There's no denying the bathrobe is an iconic article of clothing. Despite being so highly focused in use and occasion, it's a garment that enjoys universal recognition.
You can, of course, wear it before going into the bath and don it once more after you've emerged feeling fresh and soapy, but such a narrow sense of its purpose denies other practical applications of the bath robe. It can be worn to the porch to pick up the paper, or on the couch to get the day's digital news on your tablet. You can wear it to cook breakfast (and save your work blouse from streaks of egg), or even to take Fido out for a walk (depending on just how familiar you are with the neighbors). Maybe that's why the traditional bathrobe is known to some as a lounge coat, morning coat or spa robe. How many pieces of clothing do you own that can do all that?
If we've convinced a former bathrobe hold-out to take up the robe, we'll be satisfied. But first, here's a list of factors we hold as important when it come to bath robe selection. From material type to lining to whether or not it comes with a locker loop, these are areas of detail you'll want to pay close attention to.
The first, and most obvious, factor to consider is the matter of material. Are you looking for a plush cotton terry cloth that will feel softest against bare skin and more easily dry? Or would you prefer a 100% Supima cotton that allows for a beautiful drape and won't cling to the body? Or maybe you're after a flannel robe that will provide the maximum amount of warmth on frosty mornings.
If comfort matters to you above all, and you also consider wearing it post-bath, a robe made from terry may be your best choice. If you're more likely to wear it around the house (and even outside the house) we'd recommend cotton robe. And if you live in a climate where winters get downright frigid, we'd say a flannel robe will be well-appreciated in your lineup.
What should the ideal length of a bathrobe be? For us, there's a clear answer: mid-calf. By hitting mid-calf, a bathrobe reaches that sweet spot where it is long enough to provide the physical coverage and warmth you seek, while not becoming so long that it becomes cumbersome or literally trips you up.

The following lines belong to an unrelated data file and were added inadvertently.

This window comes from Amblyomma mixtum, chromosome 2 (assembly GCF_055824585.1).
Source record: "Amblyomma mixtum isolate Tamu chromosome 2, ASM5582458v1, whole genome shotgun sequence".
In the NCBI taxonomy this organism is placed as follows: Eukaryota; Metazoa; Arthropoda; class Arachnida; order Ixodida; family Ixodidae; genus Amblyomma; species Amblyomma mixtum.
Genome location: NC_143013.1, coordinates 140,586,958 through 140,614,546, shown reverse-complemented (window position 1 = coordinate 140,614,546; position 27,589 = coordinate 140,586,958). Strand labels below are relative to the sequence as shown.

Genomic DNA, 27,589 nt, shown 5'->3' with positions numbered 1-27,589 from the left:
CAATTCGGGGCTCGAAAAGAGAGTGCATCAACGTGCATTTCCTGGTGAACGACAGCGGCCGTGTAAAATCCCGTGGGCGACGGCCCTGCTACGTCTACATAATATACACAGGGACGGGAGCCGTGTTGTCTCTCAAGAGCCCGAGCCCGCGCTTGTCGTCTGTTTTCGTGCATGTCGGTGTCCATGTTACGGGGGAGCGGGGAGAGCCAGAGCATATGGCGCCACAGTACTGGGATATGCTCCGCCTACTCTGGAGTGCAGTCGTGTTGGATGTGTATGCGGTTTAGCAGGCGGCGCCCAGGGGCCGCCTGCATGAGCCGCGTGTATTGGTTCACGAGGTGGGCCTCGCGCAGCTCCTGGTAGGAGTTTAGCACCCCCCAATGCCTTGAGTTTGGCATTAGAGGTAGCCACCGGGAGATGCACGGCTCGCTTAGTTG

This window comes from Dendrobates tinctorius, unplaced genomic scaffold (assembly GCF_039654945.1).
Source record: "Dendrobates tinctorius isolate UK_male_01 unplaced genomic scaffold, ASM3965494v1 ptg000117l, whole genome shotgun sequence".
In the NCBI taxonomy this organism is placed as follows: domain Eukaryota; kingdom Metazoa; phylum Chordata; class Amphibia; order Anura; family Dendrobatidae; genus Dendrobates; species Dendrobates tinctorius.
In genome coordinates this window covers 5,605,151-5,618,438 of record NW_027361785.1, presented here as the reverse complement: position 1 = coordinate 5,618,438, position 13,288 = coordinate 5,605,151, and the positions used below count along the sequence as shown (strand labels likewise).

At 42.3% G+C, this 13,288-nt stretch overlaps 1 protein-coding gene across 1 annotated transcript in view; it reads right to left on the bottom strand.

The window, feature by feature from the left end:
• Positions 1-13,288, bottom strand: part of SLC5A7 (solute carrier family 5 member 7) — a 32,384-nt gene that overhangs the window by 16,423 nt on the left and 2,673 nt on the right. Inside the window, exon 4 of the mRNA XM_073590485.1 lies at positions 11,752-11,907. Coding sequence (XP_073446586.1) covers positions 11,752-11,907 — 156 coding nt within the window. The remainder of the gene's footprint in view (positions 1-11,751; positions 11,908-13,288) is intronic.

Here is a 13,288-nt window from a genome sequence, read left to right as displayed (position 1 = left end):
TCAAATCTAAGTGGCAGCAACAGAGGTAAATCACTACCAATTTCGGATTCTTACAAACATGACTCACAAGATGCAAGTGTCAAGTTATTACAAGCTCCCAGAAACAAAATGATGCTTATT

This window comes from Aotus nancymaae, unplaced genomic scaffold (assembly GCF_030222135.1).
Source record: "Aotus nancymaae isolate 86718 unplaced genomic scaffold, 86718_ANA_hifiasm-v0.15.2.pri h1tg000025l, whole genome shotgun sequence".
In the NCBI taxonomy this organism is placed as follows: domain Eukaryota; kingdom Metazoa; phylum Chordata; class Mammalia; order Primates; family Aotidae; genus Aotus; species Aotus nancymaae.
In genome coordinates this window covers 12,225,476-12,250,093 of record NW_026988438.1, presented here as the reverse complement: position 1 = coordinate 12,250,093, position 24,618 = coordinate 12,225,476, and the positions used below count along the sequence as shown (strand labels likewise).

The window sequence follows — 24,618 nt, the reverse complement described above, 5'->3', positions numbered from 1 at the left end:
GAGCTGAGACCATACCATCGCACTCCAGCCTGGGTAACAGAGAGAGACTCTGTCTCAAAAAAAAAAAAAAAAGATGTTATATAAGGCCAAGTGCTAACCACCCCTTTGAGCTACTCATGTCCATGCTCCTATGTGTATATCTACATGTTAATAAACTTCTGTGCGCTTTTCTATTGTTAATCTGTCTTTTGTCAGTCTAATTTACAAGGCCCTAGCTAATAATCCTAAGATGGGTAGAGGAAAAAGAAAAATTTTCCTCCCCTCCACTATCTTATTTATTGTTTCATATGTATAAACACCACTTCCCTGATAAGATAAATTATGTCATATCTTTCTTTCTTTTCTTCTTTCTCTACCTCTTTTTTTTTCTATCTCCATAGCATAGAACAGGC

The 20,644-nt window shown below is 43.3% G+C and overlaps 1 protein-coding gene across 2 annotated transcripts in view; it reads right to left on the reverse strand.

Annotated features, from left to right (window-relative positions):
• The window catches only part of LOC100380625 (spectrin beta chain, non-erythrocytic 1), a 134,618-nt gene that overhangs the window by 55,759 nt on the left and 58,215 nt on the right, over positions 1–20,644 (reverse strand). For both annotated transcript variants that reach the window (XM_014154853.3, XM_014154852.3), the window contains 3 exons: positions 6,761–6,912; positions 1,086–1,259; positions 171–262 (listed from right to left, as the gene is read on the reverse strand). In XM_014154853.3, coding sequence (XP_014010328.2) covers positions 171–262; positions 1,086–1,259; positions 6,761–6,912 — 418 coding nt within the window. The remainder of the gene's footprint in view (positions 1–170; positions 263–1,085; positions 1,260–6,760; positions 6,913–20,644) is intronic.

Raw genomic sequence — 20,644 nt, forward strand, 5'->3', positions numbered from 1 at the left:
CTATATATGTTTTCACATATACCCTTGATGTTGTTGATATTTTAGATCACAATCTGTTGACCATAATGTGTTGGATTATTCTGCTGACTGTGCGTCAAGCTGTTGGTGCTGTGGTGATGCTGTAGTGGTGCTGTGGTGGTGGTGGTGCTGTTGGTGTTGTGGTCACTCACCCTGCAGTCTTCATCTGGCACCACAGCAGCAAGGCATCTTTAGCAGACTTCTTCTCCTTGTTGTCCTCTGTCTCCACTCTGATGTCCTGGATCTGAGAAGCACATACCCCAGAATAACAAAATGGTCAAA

If a bath robe can't be closed with a tied belt, then it probably isn't a bath robe. Belts can vary in their width, but the more important factor to consider is whether the tie is secured in place with belt loops. A bath robe made without belt loops will be harder to keep closed—and is more likely to be separated from its belt.
What role could a bath robe play without pockets? Whether you envision using them to store your smartphone, dog treats, or chilly hands, the patch pockets that appear on most bath robes will certainly see use. Pay extra close attention to whether the robe's pockets have been reinforced: reinforced pockets are less likely to suffer rips or tears.
The choice of collar is one of those details that may seem minor until you give it close attention. For the most part, it's a matter of shawl collar versus no collar. Those bath robes that are made with a shawl collar will provide extra warmth, while bath robes made without a collar will appear more modern and casual.
Another under-the-radar topic is the matter of lining. Most bath robes are made unlined, which allows them to more easily dry off when wet. However, bath robes designed specifically for warmth may include a fleece lining to better insulate the body.
Does your bath robe have a locker loop? It should. This easy-to-miss detail makes it easier to hang from a hook on the bathroom door. This is important. If you can't store a bath robe in your bathroom, where can you?